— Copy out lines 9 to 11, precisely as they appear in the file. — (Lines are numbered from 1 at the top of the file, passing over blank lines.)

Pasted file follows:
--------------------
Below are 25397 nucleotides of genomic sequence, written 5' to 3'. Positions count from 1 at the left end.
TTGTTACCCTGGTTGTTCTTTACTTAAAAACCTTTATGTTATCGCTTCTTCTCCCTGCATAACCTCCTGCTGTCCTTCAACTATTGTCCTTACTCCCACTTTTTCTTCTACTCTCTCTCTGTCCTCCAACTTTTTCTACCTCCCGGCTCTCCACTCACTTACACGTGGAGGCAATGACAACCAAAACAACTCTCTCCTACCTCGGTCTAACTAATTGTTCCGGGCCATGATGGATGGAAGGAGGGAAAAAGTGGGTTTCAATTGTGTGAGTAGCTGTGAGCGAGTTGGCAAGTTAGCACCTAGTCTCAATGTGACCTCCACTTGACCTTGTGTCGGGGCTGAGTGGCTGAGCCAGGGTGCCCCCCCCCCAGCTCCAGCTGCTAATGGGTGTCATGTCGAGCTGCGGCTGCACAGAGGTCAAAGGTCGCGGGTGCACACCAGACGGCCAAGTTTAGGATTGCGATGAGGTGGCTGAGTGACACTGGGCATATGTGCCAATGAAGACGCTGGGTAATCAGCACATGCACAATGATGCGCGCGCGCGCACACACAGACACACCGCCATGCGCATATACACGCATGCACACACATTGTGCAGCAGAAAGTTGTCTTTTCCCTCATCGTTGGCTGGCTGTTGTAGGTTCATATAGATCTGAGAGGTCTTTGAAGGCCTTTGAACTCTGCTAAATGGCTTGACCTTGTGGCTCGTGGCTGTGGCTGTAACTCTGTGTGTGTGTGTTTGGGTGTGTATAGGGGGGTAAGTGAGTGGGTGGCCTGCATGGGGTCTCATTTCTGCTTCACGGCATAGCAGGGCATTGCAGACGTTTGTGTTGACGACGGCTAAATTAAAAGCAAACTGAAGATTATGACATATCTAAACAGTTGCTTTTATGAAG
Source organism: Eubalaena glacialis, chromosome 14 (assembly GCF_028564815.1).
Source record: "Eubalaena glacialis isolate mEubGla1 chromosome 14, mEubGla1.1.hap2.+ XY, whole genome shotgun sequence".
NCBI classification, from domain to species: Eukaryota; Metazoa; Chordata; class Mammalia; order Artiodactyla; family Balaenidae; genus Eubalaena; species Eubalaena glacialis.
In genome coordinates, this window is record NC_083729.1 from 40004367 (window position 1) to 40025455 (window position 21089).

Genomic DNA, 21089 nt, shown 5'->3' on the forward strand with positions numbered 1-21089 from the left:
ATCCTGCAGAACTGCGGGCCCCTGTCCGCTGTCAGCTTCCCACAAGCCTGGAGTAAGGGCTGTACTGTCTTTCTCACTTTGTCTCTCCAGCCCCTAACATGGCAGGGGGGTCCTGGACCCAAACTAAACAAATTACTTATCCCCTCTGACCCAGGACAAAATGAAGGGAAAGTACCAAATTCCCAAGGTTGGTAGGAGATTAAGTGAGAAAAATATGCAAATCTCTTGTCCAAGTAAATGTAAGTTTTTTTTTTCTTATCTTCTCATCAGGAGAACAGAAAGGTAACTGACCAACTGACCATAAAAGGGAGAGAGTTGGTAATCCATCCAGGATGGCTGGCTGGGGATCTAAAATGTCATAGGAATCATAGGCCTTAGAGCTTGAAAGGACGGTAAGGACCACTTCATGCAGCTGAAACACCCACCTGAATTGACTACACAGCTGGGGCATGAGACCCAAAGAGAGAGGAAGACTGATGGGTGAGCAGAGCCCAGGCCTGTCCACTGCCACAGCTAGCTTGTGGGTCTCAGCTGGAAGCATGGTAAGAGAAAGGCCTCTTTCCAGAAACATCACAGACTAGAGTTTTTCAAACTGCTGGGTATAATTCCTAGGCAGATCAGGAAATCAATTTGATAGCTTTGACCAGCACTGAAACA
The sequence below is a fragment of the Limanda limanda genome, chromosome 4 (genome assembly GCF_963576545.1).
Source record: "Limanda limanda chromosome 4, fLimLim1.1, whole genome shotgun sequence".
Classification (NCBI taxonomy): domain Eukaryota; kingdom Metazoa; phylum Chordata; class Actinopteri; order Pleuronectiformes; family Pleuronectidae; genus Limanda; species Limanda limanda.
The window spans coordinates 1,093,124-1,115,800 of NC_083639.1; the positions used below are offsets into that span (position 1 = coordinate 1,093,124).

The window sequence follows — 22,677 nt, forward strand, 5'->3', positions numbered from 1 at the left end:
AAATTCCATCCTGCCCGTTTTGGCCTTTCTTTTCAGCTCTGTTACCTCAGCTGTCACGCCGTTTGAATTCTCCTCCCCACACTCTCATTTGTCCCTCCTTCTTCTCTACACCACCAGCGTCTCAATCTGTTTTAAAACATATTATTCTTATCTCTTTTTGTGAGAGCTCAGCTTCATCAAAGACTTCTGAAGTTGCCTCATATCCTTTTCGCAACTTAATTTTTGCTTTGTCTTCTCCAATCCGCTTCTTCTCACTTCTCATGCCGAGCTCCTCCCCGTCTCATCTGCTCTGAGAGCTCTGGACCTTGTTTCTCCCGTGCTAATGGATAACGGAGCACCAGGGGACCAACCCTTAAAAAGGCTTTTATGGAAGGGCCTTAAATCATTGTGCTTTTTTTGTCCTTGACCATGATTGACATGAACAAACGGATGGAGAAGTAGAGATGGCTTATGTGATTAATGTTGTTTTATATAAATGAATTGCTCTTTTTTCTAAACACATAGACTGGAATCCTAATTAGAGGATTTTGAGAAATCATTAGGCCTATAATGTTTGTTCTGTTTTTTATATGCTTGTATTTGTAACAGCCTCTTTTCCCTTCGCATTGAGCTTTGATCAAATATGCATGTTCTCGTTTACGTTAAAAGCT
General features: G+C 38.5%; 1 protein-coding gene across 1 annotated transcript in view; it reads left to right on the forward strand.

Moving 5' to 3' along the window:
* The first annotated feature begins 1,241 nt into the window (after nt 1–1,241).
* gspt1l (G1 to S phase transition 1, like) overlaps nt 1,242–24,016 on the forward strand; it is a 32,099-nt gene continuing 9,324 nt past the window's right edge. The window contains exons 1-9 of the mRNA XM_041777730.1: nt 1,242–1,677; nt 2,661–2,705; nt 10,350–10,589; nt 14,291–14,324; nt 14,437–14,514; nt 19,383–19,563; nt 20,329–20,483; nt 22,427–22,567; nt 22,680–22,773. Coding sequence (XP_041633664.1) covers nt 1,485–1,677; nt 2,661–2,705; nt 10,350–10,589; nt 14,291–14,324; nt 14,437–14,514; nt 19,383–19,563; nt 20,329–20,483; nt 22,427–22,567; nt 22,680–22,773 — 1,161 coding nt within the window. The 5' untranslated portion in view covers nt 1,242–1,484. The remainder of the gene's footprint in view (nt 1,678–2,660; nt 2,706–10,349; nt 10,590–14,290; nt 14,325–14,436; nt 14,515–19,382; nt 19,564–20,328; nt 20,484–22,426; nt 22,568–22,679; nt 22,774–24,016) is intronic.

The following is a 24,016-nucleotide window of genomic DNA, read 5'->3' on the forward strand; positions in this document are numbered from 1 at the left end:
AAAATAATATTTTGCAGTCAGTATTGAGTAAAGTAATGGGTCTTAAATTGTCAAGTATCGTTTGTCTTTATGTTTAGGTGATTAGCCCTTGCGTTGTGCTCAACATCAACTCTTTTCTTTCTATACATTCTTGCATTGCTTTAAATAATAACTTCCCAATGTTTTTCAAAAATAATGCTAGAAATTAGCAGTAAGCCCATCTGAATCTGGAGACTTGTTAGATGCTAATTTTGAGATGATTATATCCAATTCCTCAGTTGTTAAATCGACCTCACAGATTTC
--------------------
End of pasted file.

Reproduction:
The sequence below is a fragment of the Limanda limanda genome, chromosome 4 (genome assembly GCF_963576545.1).
Source record: "Limanda limanda chromosome 4, fLimLim1.1, whole genome shotgun sequence".
Classification (NCBI taxonomy): domain Eukaryota; kingdom Metazoa; phylum Chordata; class Actinopteri; order Pleuronectiformes; family Pleuronectidae; genus Limanda; species Limanda limanda.